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My friend Sam sent me an email that simply said, “Take a minute out of your day when you can to let yourself enjoy this one." There was a link to a video.

I just “enjoyed” it…

It's five minutes and forty-nine seconds long, which is an eternity for some of us. I endured and was jumped by God.

As it ended I was in tears wanting to live, wanting to overcome, wanting to rise above all the crap/wounds/obstacles/battles/lies/doubt/compromise that crowds my life. I want to be that guy!

Five, ten minutes later I hear God say, “You are that guy. Enjoy the surf!”

Enjoy the surf!

When you can, take a minute and let yourself enjoy this. As soon as you finish, take all it stirred up to God.

Let me know what you heard. – Craig McConnell

Here's the link to the video.



Red Tricycle

For our Granddaughter’s third birthday we bought her The Coveted Red Tricycle.

She called to thank us leaving a voice mail saying, “Thank you sooooo much, this is the bike I’ve always wanted”. 

I couldn’t help but contrast the desires a three year old has “always” had with the long cherished yearnings of a 54 year old?

And whether or not the tricycle will be such a wonderful source of joy in a month or two. 

(read my blog titled "Matador" for a bit more on this theme)

- Craig McConnell



I’m sitting up in the sound booth during one of our conferences as my mind begins to wander…  I’m musing over how long it has been and how much I miss teaching on an ongoing basis. I’ve always viewed myself as a “pastor-teacher” and thought the full effect/ power of my life is most felt by those “sitting” under my tutelage over time. I don’t think my strengths are suited as a one hour shock-and-awe inspirational circuit speaker. So… in the midst of my fond remembrances of teaching, God nudges in and, like a good friend interested in my story asks,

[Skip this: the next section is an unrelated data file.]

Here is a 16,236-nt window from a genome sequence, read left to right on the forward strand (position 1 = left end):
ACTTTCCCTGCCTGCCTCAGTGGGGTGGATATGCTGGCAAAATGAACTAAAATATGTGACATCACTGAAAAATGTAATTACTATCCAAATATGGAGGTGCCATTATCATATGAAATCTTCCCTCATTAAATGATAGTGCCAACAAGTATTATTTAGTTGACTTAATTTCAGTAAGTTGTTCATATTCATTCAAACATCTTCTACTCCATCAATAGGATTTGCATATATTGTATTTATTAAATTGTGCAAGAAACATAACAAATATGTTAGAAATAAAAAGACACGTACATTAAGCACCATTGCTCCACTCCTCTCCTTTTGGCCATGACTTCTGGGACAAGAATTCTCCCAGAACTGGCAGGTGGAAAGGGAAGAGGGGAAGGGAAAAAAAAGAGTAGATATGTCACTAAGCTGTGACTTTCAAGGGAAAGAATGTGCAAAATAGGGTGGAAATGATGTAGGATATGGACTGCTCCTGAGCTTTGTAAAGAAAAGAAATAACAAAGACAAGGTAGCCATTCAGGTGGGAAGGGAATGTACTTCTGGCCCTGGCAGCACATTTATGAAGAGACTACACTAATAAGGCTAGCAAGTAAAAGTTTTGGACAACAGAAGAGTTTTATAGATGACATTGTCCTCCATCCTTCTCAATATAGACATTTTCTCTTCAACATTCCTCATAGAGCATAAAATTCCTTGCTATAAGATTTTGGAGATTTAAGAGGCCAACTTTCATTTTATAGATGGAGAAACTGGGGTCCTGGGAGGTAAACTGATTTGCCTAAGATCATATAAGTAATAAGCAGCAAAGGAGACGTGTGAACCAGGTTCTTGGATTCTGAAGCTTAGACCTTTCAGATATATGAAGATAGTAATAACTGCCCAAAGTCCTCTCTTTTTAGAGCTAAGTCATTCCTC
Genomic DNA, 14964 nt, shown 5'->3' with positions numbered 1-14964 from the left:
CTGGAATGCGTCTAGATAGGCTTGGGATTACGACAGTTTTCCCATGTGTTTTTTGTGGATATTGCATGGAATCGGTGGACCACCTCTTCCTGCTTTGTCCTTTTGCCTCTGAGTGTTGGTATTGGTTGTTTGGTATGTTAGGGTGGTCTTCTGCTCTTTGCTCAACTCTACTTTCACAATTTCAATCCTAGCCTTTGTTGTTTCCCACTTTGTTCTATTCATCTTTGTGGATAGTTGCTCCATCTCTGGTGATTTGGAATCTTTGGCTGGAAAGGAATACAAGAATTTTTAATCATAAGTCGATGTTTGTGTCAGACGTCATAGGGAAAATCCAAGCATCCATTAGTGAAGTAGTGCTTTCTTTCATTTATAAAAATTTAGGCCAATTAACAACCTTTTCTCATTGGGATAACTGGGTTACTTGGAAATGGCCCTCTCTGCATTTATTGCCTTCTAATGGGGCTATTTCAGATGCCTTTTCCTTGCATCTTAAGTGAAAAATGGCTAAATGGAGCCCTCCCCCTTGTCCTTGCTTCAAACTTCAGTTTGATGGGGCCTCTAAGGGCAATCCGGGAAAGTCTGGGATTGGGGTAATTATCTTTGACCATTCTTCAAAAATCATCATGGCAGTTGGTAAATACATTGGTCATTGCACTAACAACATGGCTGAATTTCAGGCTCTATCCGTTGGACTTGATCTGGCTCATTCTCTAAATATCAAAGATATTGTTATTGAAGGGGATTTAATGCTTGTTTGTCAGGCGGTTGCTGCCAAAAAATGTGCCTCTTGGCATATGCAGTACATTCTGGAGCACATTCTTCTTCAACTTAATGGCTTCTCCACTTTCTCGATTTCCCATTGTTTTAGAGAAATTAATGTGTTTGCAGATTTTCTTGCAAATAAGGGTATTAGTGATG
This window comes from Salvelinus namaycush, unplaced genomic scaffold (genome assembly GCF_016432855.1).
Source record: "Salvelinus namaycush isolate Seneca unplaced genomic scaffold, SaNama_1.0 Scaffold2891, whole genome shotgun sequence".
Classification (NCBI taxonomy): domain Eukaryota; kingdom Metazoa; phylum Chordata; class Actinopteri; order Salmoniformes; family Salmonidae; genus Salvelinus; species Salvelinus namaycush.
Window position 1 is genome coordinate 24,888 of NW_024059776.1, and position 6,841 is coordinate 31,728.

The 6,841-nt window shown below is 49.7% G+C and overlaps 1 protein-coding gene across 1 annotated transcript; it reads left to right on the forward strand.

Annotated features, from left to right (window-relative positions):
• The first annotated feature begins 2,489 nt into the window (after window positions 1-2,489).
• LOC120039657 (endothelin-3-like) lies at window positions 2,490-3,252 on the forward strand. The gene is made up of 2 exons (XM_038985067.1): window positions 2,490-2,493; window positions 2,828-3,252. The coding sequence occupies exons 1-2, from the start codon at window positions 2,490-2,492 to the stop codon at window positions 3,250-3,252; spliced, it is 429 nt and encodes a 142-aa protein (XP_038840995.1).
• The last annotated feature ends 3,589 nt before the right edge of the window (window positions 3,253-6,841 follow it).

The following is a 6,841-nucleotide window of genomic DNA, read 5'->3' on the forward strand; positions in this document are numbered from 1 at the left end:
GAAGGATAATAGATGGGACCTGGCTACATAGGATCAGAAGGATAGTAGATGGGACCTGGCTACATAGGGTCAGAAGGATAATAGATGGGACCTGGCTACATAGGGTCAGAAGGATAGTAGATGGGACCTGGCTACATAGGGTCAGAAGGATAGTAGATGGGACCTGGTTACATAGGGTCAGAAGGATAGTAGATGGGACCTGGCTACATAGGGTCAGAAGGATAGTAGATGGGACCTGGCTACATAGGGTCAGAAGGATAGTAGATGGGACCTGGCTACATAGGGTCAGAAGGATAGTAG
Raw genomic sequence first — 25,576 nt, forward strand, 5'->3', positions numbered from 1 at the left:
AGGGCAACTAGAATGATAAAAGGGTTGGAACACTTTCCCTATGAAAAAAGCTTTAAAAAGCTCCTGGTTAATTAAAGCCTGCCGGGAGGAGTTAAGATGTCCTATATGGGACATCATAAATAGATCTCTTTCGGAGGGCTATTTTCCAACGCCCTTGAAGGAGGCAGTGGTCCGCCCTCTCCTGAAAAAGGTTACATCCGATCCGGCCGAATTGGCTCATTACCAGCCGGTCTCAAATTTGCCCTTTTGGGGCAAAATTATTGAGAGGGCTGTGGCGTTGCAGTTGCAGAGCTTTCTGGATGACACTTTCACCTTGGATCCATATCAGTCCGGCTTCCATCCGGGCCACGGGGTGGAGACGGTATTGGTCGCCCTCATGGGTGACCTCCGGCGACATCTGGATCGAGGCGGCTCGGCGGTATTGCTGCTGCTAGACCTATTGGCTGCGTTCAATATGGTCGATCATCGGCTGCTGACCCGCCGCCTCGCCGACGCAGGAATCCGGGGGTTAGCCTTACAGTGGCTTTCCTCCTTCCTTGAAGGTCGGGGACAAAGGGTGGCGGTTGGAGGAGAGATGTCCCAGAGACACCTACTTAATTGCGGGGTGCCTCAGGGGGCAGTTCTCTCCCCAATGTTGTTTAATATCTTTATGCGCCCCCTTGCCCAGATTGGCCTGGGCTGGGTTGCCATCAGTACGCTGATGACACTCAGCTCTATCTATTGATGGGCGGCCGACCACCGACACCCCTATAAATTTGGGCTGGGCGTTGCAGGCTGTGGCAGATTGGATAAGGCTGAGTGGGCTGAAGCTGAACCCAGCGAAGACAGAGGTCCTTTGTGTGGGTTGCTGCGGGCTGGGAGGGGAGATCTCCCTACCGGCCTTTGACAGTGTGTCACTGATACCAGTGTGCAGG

“When did you enjoy teaching most?”

I’m grinning ear to ear with an immediate response.

It was the college level theology courses I regularly taught at my church in LA. I’m beaming as I recall the seasons of waxing eloquent on Christology, Sanctification, Anthropology, and Harmitology… 

Yep… you bet I was feeling groovy passing out my 70 page syllabus chock full of enlightening insights, profound perspectives, implications and applications… oh, and a ton of footnotes noting alternative views with their pros and cons,  rabbit trails, sources, exegetical notes  etc. etc…. after all, any serious book of note on God has lots of footnotes!!! I loved it, loved it, loved it! It was thorough, commanding clarity on the cardinal doctrines of the faith… full of footnotes.

And then, in a sagely all-knowing tone, the voice of a loving father God says, “Yeah… you were hiding”


Silence. One thousand one, one thousand two… one thousand six, my smile is now a gawking opened mouth with furrowed brow and questioning eyes.

He continues, “You loved it so much because you “found” validation there. Your syllabus and footnotes… your teaching was all a desperate strategy to win a little applause and fend off the haunting fear that you have nothing to say….

So I stroll through memory lane thinking back decades to my stint in seminary and how I wanted to get a Ph.D.  convinced that Doctor Craig McConnell would unquestionably have something noteworthy to say… right? Heck, I’d be an expert in the study of God! I’d be someone.

It’s taken a seven year hiatus from teaching to see, and it’s a bit embarrassing... a little tough to own one’s spiritual adultery, but here I was in the middle of a conference, admitting that one of my genuine strengths had been twisted into a godless quest for life… the abandonment of God for the affirmation of man. The blinded pursuit of a validation God alone can provide.  Admiring my footnotes instead of crying out to the God of Abraham, Isaac and Jacob for the life I sought.

I’m sober, repentant and feeling invited into a deeper dependence upon God.

He’s smiling, I’m smiling and in an hour I’ll be speaking to 433 men. I'm no longer concerned whether or not I leave them smiling.

I’m marveling at the times and places God “shows” up to deal with some issue of our soul. Then again I’m not surprised at all, He’s always present… longing to be our God and more than willing to disrupt us in our adulterous pursuits

- Craig McConnell.


NappingI enjoy reading biographies.  Currently I'm reading about one of the towering figures of the twentieth century: Sir Winston Leonard Spencer-Churchill. I’m early in the story of this prolific artist, author, poet, warrior, statesman and world leader  - and I’ve already been disrupted by the way he lived his life.